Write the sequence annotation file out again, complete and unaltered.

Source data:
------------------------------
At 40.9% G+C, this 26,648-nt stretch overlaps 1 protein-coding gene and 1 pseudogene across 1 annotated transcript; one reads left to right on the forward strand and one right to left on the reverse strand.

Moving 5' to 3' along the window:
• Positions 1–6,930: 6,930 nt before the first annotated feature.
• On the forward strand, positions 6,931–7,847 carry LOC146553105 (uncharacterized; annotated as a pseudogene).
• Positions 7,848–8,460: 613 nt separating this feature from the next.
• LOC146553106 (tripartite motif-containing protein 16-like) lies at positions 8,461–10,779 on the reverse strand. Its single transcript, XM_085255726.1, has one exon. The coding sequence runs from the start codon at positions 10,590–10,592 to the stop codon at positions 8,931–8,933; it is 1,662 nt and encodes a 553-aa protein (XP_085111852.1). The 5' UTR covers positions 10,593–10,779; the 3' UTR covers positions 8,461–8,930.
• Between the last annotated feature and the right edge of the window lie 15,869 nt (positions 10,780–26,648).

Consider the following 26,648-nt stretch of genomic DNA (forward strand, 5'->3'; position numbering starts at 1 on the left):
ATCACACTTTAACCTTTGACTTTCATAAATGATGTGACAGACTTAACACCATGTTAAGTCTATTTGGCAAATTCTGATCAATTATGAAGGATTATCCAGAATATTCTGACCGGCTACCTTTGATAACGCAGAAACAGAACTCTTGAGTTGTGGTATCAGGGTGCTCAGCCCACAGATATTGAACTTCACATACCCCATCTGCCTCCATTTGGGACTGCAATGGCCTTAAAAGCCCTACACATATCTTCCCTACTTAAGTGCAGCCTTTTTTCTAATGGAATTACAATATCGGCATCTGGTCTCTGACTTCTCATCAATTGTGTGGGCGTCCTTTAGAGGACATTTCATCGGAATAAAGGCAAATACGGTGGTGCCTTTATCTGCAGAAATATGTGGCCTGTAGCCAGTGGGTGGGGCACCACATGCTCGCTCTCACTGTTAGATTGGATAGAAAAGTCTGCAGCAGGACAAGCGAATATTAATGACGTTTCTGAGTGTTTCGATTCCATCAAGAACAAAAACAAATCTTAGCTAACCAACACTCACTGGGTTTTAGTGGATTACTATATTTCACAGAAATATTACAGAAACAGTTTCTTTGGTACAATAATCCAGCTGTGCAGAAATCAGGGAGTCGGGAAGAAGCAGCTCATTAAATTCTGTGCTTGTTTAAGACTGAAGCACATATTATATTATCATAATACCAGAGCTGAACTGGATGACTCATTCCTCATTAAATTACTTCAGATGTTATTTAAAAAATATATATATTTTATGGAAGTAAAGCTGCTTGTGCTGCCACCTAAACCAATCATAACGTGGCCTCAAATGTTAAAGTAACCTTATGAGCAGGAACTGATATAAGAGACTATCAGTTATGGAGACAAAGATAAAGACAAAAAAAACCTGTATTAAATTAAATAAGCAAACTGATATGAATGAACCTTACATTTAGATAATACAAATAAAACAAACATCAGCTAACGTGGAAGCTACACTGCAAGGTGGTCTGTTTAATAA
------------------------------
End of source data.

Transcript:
At 40.9% G+C, this 26,648-nt stretch overlaps 1 protein-coding gene and 1 pseudogene across 1 annotated transcript; one reads left to right on the forward strand and one right to left on the reverse strand.

Moving 5' to 3' along the window:
• Positions 1–6,930: 6,930 nt before the first annotated feature.
• On the forward strand, positions 6,931–7,847 carry LOC146553105 (uncharacterized; annotated as a pseudogene).
• Positions 7,848–8,460: 613 nt separating this feature from the next.
• LOC146553106 (tripartite motif-containing protein 16-like) lies at positions 8,461–10,779 on the reverse strand. Its single transcript, XM_085255726.1, has one exon. The coding sequence runs from the start codon at positions 10,590–10,592 to the stop codon at positions 8,931–8,933; it is 1,662 nt and encodes a 553-aa protein (XP_085111852.1). The 5' UTR covers positions 10,593–10,779; the 3' UTR covers positions 8,461–8,930.
• Between the last annotated feature and the right edge of the window lie 15,869 nt (positions 10,780–26,648).

Consider the following 26,648-nt stretch of genomic DNA (forward strand, 5'->3'; position numbering starts at 1 on the left):
ATCACACTTTAACCTTTGACTTTCATAAATGATGTGACAGACTTAACACCATGTTAAGTCTATTTGGCAAATTCTGATCAATTATGAAGGATTATCCAGAATATTCTGACCGGCTACCTTTGATAACGCAGAAACAGAACTCTTGAGTTGTGGTATCAGGGTGCTCAGCCCACAGATATTGAACTTCACATACCCCATCTGCCTCCATTTGGGACTGCAATGGCCTTAAAAGCCCTACACATATCTTCCCTACTTAAGTGCAGCCTTTTTTCTAATGGAATTACAATATCGGCATCTGGTCTCTGACTTCTCATCAATTGTGTGGGCGTCCTTTAGAGGACATTTCATCGGAATAAAGGCAAATACGGTGGTGCCTTTATCTGCAGAAATATGTGGCCTGTAGCCAGTGGGTGGGGCACCACATGCTCGCTCTCACTGTTAGATTGGATAGAAAAGTCTGCAGCAGGACAAGCGAATATTAATGACGTTTCTGAGTGTTTCGATTCCATCAAGAACAAAAACAAATCTTAGCTAACCAACACTCACTGGGTTTTAGTGGATTACTATATTTCACAGAAATATTACAGAAACAGTTTCTTTGGTACAATAATCCAGCTGTGCAGAAATCAGGGAGTCGGGAAGAAGCAGCTCATTAAATTCTGTGCTTGTTTAAGACTGAAGCACATATTATATTATCATAATACCAGAGCTGAACTGGATGACTCATTCCTCATTAAATTACTTCAGATGTTATTTAAAAAATATATATATTTTATGGAAGTAAAGCTGCTTGTGCTGCCACCTAAACCAATCATAACGTGGCCTCAAATGTTAAAGTAACCTTATGAGCAGGAACTGATATAAGAGACTATCAGTTATGGAGACAAAGATAAAGACAAAAAAAACCTGTATTAAATTAAATAAGCAAACTGATATGAATGAACCTTACATTTAGATAATACAAATAAAACAAACATCAGCTAACGTGGAAGCTACACTGCAAGGTGGTCTGTTTAATAA